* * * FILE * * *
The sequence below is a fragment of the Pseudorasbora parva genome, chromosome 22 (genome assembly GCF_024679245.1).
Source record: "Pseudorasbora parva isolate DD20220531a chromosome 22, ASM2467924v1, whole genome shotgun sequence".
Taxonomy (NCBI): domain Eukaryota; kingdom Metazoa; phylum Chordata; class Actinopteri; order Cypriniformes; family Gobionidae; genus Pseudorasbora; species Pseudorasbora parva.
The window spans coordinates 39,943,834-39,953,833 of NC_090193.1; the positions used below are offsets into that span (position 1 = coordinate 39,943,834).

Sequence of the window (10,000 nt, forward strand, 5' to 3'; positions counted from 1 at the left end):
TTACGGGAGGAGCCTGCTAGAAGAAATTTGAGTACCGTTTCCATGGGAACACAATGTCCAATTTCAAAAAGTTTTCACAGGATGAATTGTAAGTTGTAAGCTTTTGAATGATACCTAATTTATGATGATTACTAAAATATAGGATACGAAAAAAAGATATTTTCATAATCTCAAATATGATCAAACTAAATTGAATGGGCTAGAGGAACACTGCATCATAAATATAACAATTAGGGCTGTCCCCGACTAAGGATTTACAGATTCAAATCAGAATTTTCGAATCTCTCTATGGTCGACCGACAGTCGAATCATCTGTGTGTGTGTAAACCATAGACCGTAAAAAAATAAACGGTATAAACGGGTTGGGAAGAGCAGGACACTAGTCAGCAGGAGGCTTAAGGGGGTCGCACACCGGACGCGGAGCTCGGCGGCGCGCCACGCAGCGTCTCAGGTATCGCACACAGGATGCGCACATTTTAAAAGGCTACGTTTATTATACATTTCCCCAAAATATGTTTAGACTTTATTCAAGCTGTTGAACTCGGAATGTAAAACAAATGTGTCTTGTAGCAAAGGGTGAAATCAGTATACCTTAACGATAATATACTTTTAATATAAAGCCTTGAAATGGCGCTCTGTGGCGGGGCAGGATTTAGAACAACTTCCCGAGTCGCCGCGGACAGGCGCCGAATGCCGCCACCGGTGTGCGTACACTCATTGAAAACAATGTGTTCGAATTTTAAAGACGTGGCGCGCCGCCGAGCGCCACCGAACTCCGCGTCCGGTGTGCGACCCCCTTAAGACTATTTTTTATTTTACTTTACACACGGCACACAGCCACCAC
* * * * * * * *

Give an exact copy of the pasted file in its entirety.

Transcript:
The sequence below is a fragment of the Pseudorasbora parva genome, chromosome 22 (genome assembly GCF_024679245.1).
Source record: "Pseudorasbora parva isolate DD20220531a chromosome 22, ASM2467924v1, whole genome shotgun sequence".
Taxonomy (NCBI): domain Eukaryota; kingdom Metazoa; phylum Chordata; class Actinopteri; order Cypriniformes; family Gobionidae; genus Pseudorasbora; species Pseudorasbora parva.
The window spans coordinates 39,943,834-39,953,833 of NC_090193.1; the positions used below are offsets into that span (position 1 = coordinate 39,943,834).

Sequence of the window (10,000 nt, forward strand, 5' to 3'; positions counted from 1 at the left end):
TTACGGGAGGAGCCTGCTAGAAGAAATTTGAGTACCGTTTCCATGGGAACACAATGTCCAATTTCAAAAAGTTTTCACAGGATGAATTGTAAGTTGTAAGCTTTTGAATGATACCTAATTTATGATGATTACTAAAATATAGGATACGAAAAAAAGATATTTTCATAATCTCAAATATGATCAAACTAAATTGAATGGGCTAGAGGAACACTGCATCATAAATATAACAATTAGGGCTGTCCCCGACTAAGGATTTACAGATTCAAATCAGAATTTTCGAATCTCTCTATGGTCGACCGACAGTCGAATCATCTGTGTGTGTGTAAACCATAGACCGTAAAAAAATAAACGGTATAAACGGGTTGGGAAGAGCAGGACACTAGTCAGCAGGAGGCTTAAGGGGGTCGCACACCGGACGCGGAGCTCGGCGGCGCGCCACGCAGCGTCTCAGGTATCGCACACAGGATGCGCACATTTTAAAAGGCTACGTTTATTATACATTTCCCCAAAATATGTTTAGACTTTATTCAAGCTGTTGAACTCGGAATGTAAAACAAATGTGTCTTGTAGCAAAGGGTGAAATCAGTATACCTTAACGATAATATACTTTTAATATAAAGCCTTGAAATGGCGCTCTGTGGCGGGGCAGGATTTAGAACAACTTCCCGAGTCGCCGCGGACAGGCGCCGAATGCCGCCACCGGTGTGCGTACACTCATTGAAAACAATGTGTTCGAATTTTAAAGACGTGGCGCGCCGCCGAGCGCCACCGAACTCCGCGTCCGGTGTGCGACCCCCTTAAGACTATTTTTTATTTTACTTTACACACGGCACACAGCCACCAC